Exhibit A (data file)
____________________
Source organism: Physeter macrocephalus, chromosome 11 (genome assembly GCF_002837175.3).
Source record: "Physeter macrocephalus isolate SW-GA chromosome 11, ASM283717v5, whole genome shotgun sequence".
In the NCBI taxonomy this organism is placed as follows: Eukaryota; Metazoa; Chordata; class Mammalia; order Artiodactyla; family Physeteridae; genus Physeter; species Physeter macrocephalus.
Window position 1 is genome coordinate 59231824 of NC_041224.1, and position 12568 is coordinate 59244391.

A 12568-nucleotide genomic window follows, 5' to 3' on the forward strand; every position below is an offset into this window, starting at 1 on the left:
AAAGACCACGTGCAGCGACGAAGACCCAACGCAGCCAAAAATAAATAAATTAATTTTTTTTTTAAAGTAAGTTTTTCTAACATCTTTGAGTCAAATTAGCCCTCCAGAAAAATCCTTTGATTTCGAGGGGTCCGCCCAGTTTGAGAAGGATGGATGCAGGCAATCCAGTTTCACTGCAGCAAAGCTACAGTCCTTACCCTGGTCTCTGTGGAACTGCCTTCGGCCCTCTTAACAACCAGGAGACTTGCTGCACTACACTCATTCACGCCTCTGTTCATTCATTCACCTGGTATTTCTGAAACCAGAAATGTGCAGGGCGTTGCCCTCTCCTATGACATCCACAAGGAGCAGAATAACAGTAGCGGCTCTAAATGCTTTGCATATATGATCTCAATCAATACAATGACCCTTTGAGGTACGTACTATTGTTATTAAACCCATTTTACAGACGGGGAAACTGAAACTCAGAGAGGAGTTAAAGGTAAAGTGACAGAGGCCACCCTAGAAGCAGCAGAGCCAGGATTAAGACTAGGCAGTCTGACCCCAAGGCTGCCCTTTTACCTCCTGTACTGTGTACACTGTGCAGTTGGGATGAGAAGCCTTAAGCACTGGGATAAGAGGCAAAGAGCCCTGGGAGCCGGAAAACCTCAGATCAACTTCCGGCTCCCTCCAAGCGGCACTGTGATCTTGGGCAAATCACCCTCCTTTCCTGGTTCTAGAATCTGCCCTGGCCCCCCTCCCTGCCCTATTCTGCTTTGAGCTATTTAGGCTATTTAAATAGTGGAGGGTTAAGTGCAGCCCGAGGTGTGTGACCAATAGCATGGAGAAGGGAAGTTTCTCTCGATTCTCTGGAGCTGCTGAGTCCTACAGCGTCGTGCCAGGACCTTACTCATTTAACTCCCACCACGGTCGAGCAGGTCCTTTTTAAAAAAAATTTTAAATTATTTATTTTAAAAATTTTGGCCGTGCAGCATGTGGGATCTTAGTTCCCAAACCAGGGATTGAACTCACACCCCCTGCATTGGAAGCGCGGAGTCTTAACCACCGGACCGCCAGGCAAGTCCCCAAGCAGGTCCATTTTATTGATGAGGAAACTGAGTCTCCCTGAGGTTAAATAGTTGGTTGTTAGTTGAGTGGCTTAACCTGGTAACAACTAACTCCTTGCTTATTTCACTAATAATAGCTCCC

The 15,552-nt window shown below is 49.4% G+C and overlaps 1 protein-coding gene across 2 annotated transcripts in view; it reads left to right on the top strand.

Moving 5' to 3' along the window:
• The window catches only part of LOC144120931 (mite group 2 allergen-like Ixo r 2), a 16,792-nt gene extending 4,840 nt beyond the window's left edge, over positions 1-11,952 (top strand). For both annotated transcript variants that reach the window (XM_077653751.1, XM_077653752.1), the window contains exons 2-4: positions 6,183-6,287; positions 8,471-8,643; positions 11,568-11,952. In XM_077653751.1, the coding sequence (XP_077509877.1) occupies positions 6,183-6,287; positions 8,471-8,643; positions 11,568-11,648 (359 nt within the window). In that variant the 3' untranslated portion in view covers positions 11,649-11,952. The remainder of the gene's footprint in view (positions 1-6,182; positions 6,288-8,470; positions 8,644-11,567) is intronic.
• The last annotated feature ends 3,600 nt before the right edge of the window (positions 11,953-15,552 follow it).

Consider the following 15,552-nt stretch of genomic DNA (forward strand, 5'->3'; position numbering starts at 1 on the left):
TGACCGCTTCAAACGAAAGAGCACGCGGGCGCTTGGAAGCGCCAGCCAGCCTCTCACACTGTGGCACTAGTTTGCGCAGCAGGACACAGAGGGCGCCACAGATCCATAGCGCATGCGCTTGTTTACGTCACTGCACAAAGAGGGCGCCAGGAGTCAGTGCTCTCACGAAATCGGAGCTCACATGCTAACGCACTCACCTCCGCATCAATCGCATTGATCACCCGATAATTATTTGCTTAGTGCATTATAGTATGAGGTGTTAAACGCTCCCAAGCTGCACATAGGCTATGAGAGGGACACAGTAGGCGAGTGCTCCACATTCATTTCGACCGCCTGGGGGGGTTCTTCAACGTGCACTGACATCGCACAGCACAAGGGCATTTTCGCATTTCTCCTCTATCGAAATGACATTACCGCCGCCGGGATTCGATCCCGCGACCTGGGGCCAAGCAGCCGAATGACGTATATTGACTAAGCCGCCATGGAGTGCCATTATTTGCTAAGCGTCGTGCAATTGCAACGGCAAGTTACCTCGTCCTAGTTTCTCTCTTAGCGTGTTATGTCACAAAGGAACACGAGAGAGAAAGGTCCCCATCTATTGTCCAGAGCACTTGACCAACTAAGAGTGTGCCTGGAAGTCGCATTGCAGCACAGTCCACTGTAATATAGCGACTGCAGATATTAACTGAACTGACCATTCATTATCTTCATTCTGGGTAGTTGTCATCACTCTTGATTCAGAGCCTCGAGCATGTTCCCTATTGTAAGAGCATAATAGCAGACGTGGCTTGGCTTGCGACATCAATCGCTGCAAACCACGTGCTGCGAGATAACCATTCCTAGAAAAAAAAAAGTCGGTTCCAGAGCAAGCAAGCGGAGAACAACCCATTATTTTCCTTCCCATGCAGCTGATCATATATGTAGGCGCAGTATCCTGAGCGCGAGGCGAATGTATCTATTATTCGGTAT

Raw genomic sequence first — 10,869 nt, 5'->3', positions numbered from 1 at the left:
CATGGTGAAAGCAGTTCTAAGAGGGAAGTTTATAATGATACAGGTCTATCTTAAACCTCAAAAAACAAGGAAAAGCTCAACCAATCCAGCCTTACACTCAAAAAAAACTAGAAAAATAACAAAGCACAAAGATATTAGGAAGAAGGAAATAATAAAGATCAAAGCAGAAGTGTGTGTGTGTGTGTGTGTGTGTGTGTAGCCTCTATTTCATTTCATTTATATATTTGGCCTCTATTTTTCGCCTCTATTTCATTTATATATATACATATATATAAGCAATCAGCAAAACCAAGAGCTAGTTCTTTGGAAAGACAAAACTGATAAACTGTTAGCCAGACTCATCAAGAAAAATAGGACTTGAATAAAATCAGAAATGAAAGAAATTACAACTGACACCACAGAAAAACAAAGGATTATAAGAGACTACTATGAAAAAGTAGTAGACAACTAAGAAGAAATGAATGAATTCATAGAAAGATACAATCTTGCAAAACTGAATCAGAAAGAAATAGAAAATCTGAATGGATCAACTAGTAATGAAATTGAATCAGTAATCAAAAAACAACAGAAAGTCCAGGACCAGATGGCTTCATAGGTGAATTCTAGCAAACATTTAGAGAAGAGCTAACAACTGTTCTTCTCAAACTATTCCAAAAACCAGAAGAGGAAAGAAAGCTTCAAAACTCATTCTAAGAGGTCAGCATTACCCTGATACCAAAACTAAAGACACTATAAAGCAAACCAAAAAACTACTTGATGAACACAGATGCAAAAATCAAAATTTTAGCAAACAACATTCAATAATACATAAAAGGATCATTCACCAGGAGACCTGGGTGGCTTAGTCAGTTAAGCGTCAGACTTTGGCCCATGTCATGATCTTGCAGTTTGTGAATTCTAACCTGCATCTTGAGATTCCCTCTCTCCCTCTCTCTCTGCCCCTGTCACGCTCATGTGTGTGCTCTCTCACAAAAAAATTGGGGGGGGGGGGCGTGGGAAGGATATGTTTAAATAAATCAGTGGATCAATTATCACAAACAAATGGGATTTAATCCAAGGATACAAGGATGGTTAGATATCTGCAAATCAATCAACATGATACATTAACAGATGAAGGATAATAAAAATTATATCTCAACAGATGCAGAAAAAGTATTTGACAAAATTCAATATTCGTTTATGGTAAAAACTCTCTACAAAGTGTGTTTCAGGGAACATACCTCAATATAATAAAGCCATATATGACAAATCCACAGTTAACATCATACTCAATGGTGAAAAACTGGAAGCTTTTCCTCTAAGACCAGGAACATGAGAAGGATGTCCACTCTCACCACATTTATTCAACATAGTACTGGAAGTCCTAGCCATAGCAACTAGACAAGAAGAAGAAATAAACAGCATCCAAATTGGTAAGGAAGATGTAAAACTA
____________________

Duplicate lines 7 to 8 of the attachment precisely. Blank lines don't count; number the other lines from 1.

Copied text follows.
The 15,552-nt window shown below is 49.4% G+C and overlaps 1 protein-coding gene across 2 annotated transcripts in view; it reads left to right on the top strand.

Moving 5' to 3' along the window: